End of August/Beginning of September 2020:

The estimated date was drawing nearer and nearer, and it became more and more obvious that we had to delay our stay to an unknown time. At first, I agreed to go to Laos whenever it would be possible again. It really stressed me, however: I could not plan anything and I was contantly torn between the happy thought of being in Laos and the trouble we all had to face.

As time was passing by, new requirements for more papers and letters and stamps kept coming from the Lao side, so we complied and sent more papers and letters and stamps. It became clear, though, and very likely, that we would have only a few days (up to one week) between the time we would finally get the green light (from the Lao Ministry of Foreign Affairs) and the time of departure, the stress for me was growing. The whole see-saw and the situation itself was really nerve-wracking. As I still had to find someone to sublet my room to and because I knew that I would need time for preparation, I took a few days to think it all through. I decided that I could not do it like this. I decided that if I would not know if I was really going by a certain day, then I would not go to Laos in 2020. It was a hard decision, but at this time it was the right one for me. I decided that I would reapply for the next term.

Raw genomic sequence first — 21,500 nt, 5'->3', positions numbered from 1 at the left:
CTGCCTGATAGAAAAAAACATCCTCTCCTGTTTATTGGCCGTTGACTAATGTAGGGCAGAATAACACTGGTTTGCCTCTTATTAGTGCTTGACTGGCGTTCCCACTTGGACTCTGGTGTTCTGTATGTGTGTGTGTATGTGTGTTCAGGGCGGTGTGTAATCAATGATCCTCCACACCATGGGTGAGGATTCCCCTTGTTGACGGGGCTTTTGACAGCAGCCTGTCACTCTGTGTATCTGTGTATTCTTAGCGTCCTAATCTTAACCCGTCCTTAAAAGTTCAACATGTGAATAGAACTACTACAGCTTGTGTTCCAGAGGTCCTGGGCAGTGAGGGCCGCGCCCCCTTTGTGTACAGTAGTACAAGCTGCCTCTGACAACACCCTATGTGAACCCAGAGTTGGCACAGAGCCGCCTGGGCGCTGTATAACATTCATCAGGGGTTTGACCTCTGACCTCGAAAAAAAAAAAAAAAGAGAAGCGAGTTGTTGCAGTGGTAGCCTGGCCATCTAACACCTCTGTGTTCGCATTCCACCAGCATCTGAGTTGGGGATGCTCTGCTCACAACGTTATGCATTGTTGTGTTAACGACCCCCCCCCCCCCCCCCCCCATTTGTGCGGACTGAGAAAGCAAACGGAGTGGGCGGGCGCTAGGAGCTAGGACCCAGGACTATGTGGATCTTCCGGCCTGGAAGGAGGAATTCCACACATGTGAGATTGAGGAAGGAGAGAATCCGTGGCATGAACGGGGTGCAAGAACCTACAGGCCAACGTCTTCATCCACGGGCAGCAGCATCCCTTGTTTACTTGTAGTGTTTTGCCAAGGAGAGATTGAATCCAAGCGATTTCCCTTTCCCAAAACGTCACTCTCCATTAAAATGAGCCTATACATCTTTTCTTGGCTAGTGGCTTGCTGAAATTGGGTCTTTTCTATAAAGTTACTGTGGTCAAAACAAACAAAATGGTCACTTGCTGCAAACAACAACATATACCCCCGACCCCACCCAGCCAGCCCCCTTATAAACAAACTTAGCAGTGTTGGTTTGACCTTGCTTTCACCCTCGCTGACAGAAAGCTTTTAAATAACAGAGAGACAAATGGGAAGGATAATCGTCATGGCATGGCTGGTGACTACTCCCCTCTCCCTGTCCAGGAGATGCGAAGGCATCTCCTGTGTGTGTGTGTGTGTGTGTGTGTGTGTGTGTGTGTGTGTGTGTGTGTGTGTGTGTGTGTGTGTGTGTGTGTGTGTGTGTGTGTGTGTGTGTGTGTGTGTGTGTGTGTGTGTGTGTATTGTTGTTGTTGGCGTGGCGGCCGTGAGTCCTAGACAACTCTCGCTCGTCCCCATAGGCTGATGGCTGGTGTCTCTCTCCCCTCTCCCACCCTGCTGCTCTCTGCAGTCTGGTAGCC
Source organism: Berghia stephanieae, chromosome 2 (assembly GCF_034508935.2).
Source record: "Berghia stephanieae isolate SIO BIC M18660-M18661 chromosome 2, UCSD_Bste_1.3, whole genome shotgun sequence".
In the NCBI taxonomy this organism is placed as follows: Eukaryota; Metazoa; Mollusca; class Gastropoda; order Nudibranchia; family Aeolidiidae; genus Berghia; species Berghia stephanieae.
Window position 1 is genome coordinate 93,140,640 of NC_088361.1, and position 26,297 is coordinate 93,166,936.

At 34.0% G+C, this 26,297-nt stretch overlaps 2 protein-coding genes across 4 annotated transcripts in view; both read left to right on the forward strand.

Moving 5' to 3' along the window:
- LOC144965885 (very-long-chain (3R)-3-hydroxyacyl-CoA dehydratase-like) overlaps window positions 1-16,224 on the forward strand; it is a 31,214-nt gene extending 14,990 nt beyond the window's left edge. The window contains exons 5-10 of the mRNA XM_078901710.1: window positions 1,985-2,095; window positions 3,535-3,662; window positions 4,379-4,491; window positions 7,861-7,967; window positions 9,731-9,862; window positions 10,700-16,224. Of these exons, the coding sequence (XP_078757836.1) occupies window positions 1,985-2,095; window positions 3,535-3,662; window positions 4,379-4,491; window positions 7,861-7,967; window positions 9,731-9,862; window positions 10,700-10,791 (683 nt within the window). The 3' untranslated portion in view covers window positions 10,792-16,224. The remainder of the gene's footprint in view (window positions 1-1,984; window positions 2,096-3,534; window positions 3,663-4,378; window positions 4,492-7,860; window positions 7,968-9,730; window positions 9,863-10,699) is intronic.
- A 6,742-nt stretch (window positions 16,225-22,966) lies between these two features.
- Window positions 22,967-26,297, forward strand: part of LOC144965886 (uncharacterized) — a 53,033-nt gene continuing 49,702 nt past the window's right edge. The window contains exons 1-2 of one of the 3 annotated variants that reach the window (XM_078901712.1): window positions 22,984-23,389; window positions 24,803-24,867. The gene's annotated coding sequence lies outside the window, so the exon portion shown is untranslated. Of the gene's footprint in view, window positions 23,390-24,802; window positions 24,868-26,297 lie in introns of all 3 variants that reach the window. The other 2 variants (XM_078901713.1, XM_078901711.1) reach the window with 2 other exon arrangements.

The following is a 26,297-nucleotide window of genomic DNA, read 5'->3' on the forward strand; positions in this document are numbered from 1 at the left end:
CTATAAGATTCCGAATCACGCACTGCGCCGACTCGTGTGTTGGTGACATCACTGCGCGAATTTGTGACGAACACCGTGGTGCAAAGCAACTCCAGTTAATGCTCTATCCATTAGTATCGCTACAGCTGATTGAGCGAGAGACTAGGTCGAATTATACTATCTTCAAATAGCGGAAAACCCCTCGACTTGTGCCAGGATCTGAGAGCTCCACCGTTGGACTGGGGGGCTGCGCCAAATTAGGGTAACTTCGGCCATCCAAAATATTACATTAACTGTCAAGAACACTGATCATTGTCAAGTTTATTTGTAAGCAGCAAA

November 2020:

Unfortunately, none of the other volunteers in Team XI could go to Laos in the end.


March 2021:

Due to a lot of administrational work and the COVID-19 situation I still was not able to go in the following term and I am still in Germany, now in my third online semester. I decided to give it another try next term, but I will finish my Master Degree first. After I heard that a new volunteer, Leya, is in Laos right now and that we know much better now all the details and steps about the travel permission and visa process, I am really confident again that I will be going to Laos later this year, hopefully in October 2021.

April 2021:

I have kept in contact with the Headmistress and communicate with the teachers at Sunshine School online. I have thus started my Master thesis on a digital project for English learning material that I started with my partners in Vientiane.



Second try: Rebecca Dengler (Team IV and V, now a doctoral student)

March 2020:

Today I decided to quickly leave Laos two months before the official end of my first research stay. The Covid-19 virus started to spread all around the world and when borders started to be closed (and Prof. Martin called me twice in one week), I decided to leave Savannakhet and fly back to Germany. I think it might be possible to return to Laos later in 2020 once the number of Covid infections go down again.
For my research stay at SKU I was granted eight months of Erasmus+ mobility funds, but until now I could only use 6 due to my early return to Germany. The Erasmus+ project was originally set to end in July 2020, but all Erasmus projects were extended by another year (by Erasmus) on account of the situation. This means I have to finish the last two months of my mobility before the end of July 2021. That must be possible.